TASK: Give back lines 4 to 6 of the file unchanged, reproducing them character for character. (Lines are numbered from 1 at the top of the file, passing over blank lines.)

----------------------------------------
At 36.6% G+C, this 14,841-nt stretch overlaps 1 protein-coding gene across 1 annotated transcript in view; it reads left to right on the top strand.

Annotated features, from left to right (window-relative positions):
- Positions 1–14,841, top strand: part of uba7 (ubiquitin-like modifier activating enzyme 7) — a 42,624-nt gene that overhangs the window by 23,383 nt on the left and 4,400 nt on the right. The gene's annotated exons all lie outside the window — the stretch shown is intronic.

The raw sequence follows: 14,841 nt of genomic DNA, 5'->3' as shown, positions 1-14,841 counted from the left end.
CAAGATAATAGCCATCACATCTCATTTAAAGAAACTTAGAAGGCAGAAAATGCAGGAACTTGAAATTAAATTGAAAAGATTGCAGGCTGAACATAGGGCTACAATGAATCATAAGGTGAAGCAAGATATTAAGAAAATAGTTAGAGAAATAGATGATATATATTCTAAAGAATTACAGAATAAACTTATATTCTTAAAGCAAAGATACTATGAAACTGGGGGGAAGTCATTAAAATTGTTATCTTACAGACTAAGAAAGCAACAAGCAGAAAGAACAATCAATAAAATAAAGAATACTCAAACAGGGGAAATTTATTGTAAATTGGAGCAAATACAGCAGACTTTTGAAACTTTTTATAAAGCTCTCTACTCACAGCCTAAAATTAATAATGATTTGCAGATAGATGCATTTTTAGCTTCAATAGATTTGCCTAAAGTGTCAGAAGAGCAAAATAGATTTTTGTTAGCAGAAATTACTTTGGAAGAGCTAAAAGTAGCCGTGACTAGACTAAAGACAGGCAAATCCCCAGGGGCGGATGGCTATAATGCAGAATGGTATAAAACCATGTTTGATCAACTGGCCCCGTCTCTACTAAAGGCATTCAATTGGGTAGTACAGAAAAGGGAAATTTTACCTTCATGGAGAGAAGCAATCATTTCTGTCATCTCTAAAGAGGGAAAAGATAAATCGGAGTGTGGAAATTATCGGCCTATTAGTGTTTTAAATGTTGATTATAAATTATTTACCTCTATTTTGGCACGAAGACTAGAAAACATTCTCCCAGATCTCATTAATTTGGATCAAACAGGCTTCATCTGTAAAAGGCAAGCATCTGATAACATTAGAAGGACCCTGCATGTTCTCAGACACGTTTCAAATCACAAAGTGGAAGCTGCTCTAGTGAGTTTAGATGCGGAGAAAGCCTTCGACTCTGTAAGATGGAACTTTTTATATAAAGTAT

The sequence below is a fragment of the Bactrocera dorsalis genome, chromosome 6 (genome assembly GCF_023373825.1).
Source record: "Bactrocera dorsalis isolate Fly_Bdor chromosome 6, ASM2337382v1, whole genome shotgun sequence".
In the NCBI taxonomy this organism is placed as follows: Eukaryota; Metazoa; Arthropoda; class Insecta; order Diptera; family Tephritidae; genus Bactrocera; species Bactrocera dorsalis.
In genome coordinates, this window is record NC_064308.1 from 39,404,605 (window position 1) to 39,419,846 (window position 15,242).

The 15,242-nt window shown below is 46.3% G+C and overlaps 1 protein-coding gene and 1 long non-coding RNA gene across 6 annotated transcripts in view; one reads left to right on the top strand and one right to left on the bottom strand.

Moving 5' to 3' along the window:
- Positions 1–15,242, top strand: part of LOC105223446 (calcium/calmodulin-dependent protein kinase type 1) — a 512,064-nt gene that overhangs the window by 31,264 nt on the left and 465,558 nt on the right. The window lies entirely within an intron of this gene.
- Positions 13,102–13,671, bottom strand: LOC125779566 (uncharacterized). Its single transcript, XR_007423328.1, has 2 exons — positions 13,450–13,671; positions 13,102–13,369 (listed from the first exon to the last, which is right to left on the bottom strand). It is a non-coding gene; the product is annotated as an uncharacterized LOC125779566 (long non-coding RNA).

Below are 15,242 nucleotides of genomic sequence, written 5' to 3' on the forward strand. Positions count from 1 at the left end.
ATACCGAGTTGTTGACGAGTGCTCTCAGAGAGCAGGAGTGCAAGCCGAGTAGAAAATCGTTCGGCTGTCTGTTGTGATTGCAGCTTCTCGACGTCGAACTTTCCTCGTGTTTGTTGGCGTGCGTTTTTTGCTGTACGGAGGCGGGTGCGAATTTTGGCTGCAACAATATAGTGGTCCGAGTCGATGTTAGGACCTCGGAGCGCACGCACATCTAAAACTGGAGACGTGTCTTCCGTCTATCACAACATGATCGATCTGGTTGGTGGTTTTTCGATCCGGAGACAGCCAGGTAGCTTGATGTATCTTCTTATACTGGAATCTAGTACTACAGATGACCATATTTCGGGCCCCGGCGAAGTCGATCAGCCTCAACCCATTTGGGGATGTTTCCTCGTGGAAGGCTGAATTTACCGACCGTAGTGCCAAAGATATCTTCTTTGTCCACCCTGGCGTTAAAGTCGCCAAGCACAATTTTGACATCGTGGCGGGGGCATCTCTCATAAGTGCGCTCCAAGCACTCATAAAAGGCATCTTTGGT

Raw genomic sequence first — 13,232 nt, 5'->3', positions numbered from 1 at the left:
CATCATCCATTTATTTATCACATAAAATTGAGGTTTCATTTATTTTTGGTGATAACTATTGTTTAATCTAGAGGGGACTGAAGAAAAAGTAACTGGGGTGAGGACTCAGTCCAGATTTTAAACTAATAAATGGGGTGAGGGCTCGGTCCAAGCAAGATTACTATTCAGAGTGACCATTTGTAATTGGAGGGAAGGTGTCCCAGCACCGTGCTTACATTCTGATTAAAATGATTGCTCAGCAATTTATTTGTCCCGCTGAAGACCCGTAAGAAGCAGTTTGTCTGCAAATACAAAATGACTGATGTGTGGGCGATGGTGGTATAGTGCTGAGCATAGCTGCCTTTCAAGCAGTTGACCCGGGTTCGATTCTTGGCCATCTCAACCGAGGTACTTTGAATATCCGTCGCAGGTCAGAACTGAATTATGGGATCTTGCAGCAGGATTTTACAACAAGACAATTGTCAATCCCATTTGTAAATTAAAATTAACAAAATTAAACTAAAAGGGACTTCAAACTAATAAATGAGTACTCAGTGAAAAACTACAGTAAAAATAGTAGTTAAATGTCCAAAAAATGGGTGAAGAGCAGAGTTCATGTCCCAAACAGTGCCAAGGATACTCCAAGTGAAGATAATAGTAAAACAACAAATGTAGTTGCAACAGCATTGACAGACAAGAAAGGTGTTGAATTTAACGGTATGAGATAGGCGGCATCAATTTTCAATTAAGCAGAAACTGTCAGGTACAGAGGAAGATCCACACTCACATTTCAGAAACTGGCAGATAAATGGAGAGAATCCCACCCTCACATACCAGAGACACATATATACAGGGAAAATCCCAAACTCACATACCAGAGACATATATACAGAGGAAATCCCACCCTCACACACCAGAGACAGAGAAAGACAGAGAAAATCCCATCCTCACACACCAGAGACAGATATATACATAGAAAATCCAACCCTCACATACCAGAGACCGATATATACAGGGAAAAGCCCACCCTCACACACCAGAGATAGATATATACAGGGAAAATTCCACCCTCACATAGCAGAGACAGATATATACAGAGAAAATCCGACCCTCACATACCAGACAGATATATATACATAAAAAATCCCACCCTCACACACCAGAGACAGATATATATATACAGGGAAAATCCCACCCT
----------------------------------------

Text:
The raw sequence follows: 14,841 nt of genomic DNA, 5'->3' as shown, positions 1-14,841 counted from the left end.
CAAGATAATAGCCATCACATCTCATTTAAAGAAACTTAGAAGGCAGAAAATGCAGGAACTTGAAATTAAATTGAAAAGATTGCAGGCTGAACATAGGGCTACAATGAATCATAAGGTGAAGCAAGATATTAAGAAAATAGTTAGAGAAATAGATGATATATATTCTAAAGAATTACAGAATAAACTTATATTCTTAAAGCAAAGATACTATGAAACTGGGGGGAAGTCATTAAAATTGTTATCTTACAGACTAAGAAAGCAACAAGCAGAAAGAACAATCAATAAAATAAAGAATACTCAAACAGGGGAAATTTATTGTAAATTGGAGCAAATACAGCAGACTTTTGAAACTTTTTATAAAGCTCTCTACTCACAGCCTAAAATTAATAATGATTTGCAGATAGATGCATTTTTAGCTTCAATAGATTTGCCTAAAGTGTCAGAAGAGCAAAATAGATTTTTGTTAGCAGAAATTACTTTGGAAGAGCTAAAAGTAGCCGTGACTAGACTAAAGACAGGCAAATCCCCAGGGGCGGATGGCTATAATGCAGAATGGTATAAAACCATGTTTGATCAACTGGCCCCGTCTCTACTAAAGGCATTCAATTGGGTAGTACAGAAAAGGGAAATTTTACCTTCATGGAGAGAAGCAATCATTTCTGTCATCTCTAAAGAGGGAAAAGATAAATCGGAGTGTGGAAATTATCGGCCTATTAGTGTTTTAAATGTTGATTATAAATTATTTACCTCTATTTTGGCACGAAGACTAGAAAACATTCTCCCAGATCTCATTAATTTGGATCAAACAGGCTTCATCTGTAAAAGGCAAGCATCTGATAACATTAGAAGGACCCTGCATGTTCTCAGACACGTTTCAAATCACAAAGTGGAAGCTGCTCTAGTGAGTTTAGATGCGGAGAAAGCCTTCGACTCTGTAAGATGGAACTTTTTATATAAAGTAT

The sequence below is a fragment of the Bactrocera dorsalis genome, chromosome 6 (genome assembly GCF_023373825.1).